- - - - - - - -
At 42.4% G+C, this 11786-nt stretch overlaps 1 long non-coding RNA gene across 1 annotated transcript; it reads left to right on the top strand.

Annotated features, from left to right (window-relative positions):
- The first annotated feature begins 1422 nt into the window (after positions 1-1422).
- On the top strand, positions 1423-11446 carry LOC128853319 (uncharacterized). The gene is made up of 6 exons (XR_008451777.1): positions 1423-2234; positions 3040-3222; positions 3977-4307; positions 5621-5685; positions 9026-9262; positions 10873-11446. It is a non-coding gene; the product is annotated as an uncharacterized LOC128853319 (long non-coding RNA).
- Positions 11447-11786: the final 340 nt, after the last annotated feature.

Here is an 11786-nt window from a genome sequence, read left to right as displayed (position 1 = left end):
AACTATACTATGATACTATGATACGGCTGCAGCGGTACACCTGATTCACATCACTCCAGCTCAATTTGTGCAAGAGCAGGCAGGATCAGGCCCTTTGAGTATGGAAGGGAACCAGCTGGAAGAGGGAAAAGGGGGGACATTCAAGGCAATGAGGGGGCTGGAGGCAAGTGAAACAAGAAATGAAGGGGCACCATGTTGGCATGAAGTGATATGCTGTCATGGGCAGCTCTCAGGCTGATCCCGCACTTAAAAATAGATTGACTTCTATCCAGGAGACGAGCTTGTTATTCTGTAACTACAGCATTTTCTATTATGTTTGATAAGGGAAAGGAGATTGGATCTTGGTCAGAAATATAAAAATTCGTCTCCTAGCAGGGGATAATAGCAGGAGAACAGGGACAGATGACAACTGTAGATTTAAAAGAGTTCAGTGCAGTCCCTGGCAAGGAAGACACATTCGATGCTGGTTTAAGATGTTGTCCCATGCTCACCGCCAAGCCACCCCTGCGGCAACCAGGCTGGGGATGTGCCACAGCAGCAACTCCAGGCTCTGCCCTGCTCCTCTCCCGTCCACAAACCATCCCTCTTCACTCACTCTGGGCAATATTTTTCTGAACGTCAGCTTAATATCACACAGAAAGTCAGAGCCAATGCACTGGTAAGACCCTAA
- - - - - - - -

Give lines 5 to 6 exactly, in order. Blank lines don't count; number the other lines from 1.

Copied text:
- Positions 11447-11786: the final 340 nt, after the last annotated feature.

Here is an 11786-nt window from a genome sequence, read left to right as displayed (position 1 = left end):